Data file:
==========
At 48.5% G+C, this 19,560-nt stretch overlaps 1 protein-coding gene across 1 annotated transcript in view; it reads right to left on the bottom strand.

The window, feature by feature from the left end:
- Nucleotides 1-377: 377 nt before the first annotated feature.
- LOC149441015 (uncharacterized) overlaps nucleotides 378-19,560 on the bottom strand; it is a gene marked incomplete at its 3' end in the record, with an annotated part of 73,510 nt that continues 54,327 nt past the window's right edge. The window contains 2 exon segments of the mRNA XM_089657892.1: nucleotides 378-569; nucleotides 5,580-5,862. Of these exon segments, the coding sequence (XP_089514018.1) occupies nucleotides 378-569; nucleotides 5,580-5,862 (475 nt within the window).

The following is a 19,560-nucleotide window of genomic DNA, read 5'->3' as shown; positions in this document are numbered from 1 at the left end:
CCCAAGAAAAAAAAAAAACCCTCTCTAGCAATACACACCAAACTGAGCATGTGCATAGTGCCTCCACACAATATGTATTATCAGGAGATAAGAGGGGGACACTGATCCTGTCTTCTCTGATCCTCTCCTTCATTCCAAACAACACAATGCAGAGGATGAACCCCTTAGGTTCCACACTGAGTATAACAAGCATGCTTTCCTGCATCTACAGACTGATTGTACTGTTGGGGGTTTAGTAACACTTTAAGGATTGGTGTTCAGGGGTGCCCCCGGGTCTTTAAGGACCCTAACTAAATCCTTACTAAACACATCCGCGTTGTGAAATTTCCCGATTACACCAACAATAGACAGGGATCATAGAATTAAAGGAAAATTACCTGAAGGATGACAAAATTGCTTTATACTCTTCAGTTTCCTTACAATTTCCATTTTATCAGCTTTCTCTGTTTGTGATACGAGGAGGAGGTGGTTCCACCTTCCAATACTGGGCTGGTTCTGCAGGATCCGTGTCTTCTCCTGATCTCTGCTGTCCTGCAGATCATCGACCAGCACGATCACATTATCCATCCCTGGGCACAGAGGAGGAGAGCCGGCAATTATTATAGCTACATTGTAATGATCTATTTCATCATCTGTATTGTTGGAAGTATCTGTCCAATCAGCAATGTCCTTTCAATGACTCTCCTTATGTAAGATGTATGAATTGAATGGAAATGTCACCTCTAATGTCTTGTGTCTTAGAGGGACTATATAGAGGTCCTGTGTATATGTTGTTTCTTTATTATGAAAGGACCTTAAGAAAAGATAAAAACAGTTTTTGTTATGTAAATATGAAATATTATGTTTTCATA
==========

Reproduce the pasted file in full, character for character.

At 48.5% G+C, this 19,560-nt stretch overlaps 1 protein-coding gene across 1 annotated transcript in view; it reads right to left on the bottom strand.

The window, feature by feature from the left end:
- Nucleotides 1-377: 377 nt before the first annotated feature.
- LOC149441015 (uncharacterized) overlaps nucleotides 378-19,560 on the bottom strand; it is a gene marked incomplete at its 3' end in the record, with an annotated part of 73,510 nt that continues 54,327 nt past the window's right edge. The window contains 2 exon segments of the mRNA XM_089657892.1: nucleotides 378-569; nucleotides 5,580-5,862. Of these exon segments, the coding sequence (XP_089514018.1) occupies nucleotides 378-569; nucleotides 5,580-5,862 (475 nt within the window).

The following is a 19,560-nucleotide window of genomic DNA, read 5'->3' as shown; positions in this document are numbered from 1 at the left end:
CCCAAGAAAAAAAAAAAACCCTCTCTAGCAATACACACCAAACTGAGCATGTGCATAGTGCCTCCACACAATATGTATTATCAGGAGATAAGAGGGGGACACTGATCCTGTCTTCTCTGATCCTCTCCTTCATTCCAAACAACACAATGCAGAGGATGAACCCCTTAGGTTCCACACTGAGTATAACAAGCATGCTTTCCTGCATCTACAGACTGATTGTACTGTTGGGGGTTTAGTAACACTTTAAGGATTGGTGTTCAGGGGTGCCCCCGGGTCTTTAAGGACCCTAACTAAATCCTTACTAAACACATCCGCGTTGTGAAATTTCCCGATTACACCAACAATAGACAGGGATCATAGAATTAAAGGAAAATTACCTGAAGGATGACAAAATTGCTTTATACTCTTCAGTTTCCTTACAATTTCCATTTTATCAGCTTTCTCTGTTTGTGATACGAGGAGGAGGTGGTTCCACCTTCCAATACTGGGCTGGTTCTGCAGGATCCGTGTCTTCTCCTGATCTCTGCTGTCCTGCAGATCATCGACCAGCACGATCACATTATCCATCCCTGGGCACAGAGGAGGAGAGCCGGCAATTATTATAGCTACATTGTAATGATCTATTTCATCATCTGTATTGTTGGAAGTATCTGTCCAATCAGCAATGTCCTTTCAATGACTCTCCTTATGTAAGATGTATGAATTGAATGGAAATGTCACCTCTAATGTCTTGTGTCTTAGAGGGACTATATAGAGGTCCTGTGTATATGTTGTTTCTTTATTATGAAAGGACCTTAAGAAAAGATAAAAACAGTTTTTGTTATGTAAATATGAAATATTATGTTTTCATA